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Five years after Wincing The Night Away and a lot has happened in the world of The Shins. James Mercer has spawned Broken Bells with Danger Mouse, for one. For another, good old 'aesthetic differences' has seen the departure of founding members Marty Crandall and Jesse Sandoval, with Ron Lewis, Eric D. Johnson and Modest Mouse's Joe Plummer recruited in their place. Where there was Joe Chiccarelli's rock sensibilities, there is now uber-pop producer Greg Kurstin, best known for Lily Allen's 'The Fear'. The change of career direction, between Wincing The Night Away's experimentation and Port Of Morrow's firm laser eye on the mainstream, could scarcely be more obvious.
Opener 'The Rifle's Spiral' is an unashamed, balls-out pop stomper, the backdrop to Mercer's snark of those who've gone out of their way to claim superiority, only to come spectacularly undone on the way down. Given the band's recent history it's not the world's greatest leap to ask if the venom is directed at external forces, or at Mercer himself. 'Bait and Switch' and 'No Way Down', meanwhile, are both good displays of Kurstin's influence, adhering firmly to classic pop structures and relying on some magnificent hooks. You may wish to dance. Embrace that urge.
'It's Only Life' finds Mercer trying to pick up a friend from the doldrums, imploring "I've been down the very road you're walking now/It doesn't have to be so dark and lonesome". Mercer has claimed, when he first started working on Port of Morrow, that the songs were happier than previous efforts. While the album has a sparkly, laid-back breezy pop feel, the same certainly couldn't be said for the lyrics which, for the most part, tell tales of friends in tough spots, how "we all spend a little while going down the rabbit hole", the chorus of 'Simple Song' telling its subject "don't go thinking you gotta be tough/To bleed like a stone". By the time ‘40 Mark Strasse’ comes around, with its “You’re suffering, the film will end/Nothing is coming next”, it’s as much a personal motivation as an imploration for a loved one to simply get up off the boxing ring floor and keep taking blows in the knowledge that, like all down moments, it has to eventually end.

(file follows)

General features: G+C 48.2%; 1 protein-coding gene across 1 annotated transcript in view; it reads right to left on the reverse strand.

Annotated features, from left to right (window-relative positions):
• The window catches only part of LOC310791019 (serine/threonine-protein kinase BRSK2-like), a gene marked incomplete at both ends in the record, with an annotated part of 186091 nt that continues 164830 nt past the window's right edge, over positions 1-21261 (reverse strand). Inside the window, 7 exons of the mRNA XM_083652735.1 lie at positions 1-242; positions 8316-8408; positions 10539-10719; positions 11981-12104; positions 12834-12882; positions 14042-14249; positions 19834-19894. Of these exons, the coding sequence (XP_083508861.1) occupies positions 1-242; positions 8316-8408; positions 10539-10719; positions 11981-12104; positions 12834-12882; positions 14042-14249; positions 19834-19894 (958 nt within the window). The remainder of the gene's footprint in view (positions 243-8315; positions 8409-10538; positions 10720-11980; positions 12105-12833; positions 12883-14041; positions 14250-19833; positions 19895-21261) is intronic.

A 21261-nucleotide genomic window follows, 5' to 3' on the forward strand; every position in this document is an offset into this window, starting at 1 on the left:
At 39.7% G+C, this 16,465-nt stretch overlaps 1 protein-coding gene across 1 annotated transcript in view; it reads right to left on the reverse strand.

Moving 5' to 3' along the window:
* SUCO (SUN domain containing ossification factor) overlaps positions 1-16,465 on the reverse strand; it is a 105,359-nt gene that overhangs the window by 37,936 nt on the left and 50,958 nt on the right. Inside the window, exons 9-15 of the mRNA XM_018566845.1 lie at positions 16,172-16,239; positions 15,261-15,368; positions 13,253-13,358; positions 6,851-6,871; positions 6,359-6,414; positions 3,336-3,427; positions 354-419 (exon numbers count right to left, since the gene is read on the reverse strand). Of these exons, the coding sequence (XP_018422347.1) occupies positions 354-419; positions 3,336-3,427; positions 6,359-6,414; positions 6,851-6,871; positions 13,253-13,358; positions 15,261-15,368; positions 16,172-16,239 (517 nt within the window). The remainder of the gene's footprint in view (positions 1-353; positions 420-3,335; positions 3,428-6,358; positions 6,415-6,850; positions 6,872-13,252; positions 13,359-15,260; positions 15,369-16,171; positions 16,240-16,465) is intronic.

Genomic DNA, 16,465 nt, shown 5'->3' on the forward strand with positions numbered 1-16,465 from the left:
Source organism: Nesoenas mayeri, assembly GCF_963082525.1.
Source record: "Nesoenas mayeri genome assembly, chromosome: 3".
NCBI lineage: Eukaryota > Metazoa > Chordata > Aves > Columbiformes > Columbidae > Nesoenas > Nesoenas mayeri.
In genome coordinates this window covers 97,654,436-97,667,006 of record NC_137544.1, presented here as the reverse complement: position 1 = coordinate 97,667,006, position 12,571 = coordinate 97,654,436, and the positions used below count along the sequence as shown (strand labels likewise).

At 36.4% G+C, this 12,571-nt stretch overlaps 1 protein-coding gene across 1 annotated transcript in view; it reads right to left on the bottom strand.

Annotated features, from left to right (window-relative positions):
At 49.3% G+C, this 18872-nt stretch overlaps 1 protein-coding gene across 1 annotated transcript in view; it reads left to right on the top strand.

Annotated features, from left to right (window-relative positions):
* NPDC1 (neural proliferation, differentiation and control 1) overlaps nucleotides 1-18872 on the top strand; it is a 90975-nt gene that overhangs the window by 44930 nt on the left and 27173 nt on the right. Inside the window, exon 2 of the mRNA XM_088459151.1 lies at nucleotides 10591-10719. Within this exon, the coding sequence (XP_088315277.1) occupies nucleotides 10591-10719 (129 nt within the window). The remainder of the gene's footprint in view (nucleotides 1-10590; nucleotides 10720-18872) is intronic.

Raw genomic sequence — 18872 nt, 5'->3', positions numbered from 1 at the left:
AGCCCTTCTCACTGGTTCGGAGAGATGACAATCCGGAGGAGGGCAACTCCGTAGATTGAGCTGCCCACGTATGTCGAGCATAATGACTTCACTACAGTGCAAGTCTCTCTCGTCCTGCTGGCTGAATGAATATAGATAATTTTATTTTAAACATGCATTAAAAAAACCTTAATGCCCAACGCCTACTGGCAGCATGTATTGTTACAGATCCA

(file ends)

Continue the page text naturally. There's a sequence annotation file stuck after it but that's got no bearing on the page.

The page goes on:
The Shins have always been at the forefront of a certain subsection of the indie pop scene, the one which accompanies a constant array of Wistful Young Man movies directed by Zach Braff and starring Joseph Gordon-Levitt with Kirsten Dunst as a manga heroine with pink hair who Joe has to save from her seven evil ex-boyfriends. And then she goes off and marries someone else anyway, but not to worry because our hero will hear a Shins song and be inspired by the great lessons she taught him in his journey to drive cross-country with his father's ashes. Port of Morrow ultimately feels like Mercer’s attempt to create an album full of those moments, bring them out of Hollywood and into the real world.
If all the best pieces of art are about their own making, then the long personal processes surrounding the making of Port of Morrow are all over the lyrical tales of pulling friends through tough situations, even the self-inflicted ones. The relentless perfectionism Mercer’s actions suggest shows itself in a highly polished determination to make perfect indie pop. There's a slight feeling that some of their more idiosyncratic elements might have been jettisoned, such as the gradual ditching of lo-fi guitars in favour of reverb and shimmer; it's hard not to wonder if that's a result of the internal band politics, or the cause of it. This collection of songs, though, is strong enough to endure even the most ardent attempts at mainstreaming. It's to Mercer's credit that Port of Morrow, which could have so easily veered off into soulless corporatism or self-indulgence, manages to remain nothing less than both a universal and personal joy to listen to.
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